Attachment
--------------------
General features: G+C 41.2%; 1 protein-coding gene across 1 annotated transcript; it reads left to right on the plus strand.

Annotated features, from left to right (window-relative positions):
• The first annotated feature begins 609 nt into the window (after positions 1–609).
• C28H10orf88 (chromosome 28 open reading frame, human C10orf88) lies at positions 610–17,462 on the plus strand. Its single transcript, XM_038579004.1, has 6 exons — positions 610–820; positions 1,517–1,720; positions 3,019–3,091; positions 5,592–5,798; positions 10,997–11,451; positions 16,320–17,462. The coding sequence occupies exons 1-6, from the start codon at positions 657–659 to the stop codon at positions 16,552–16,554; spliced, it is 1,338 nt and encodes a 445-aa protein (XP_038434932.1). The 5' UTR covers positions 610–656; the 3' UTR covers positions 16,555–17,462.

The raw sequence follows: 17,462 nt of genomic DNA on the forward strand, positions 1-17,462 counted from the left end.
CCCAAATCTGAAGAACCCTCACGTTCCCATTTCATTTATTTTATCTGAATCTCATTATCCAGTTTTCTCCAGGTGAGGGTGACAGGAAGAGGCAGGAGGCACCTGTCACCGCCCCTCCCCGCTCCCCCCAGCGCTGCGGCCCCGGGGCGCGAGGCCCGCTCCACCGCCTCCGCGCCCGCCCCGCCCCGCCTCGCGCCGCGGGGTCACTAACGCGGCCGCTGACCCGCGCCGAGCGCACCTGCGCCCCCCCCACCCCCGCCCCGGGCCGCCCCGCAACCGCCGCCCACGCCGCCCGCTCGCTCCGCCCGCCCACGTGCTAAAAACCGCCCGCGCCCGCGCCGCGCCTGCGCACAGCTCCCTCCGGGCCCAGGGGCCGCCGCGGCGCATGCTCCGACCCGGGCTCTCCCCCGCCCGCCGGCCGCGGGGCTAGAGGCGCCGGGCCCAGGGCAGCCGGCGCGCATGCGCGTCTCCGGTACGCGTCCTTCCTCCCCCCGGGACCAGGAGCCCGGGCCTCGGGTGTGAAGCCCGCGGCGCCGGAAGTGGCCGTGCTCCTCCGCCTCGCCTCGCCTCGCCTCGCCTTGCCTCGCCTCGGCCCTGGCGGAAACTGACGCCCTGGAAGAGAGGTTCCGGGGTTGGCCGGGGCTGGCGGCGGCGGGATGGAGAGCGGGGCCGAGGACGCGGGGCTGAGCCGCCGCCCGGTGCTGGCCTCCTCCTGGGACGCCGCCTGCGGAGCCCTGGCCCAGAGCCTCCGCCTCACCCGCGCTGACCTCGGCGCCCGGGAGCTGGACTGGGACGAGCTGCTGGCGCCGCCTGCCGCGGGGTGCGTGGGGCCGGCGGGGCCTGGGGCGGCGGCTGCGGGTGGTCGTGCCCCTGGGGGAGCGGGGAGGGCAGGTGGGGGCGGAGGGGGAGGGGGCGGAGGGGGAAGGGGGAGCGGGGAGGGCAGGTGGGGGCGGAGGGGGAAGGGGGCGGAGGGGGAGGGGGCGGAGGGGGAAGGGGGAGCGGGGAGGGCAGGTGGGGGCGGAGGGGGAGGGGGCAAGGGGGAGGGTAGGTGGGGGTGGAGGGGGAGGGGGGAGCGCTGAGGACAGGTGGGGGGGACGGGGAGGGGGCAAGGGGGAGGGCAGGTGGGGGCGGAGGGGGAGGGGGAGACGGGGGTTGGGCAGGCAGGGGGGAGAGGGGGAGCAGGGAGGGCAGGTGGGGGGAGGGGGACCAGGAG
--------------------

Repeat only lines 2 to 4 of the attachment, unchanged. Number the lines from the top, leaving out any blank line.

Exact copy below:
Annotated features, from left to right (window-relative positions):
• The first annotated feature begins 609 nt into the window (after positions 1–609).
• C28H10orf88 (chromosome 28 open reading frame, human C10orf88) lies at positions 610–17,462 on the plus strand. Its single transcript, XM_038579004.1, has 6 exons — positions 610–820; positions 1,517–1,720; positions 3,019–3,091; positions 5,592–5,798; positions 10,997–11,451; positions 16,320–17,462. The coding sequence occupies exons 1-6, from the start codon at positions 657–659 to the stop codon at positions 16,552–16,554; spliced, it is 1,338 nt and encodes a 445-aa protein (XP_038434932.1). The 5' UTR covers positions 610–656; the 3' UTR covers positions 16,555–17,462.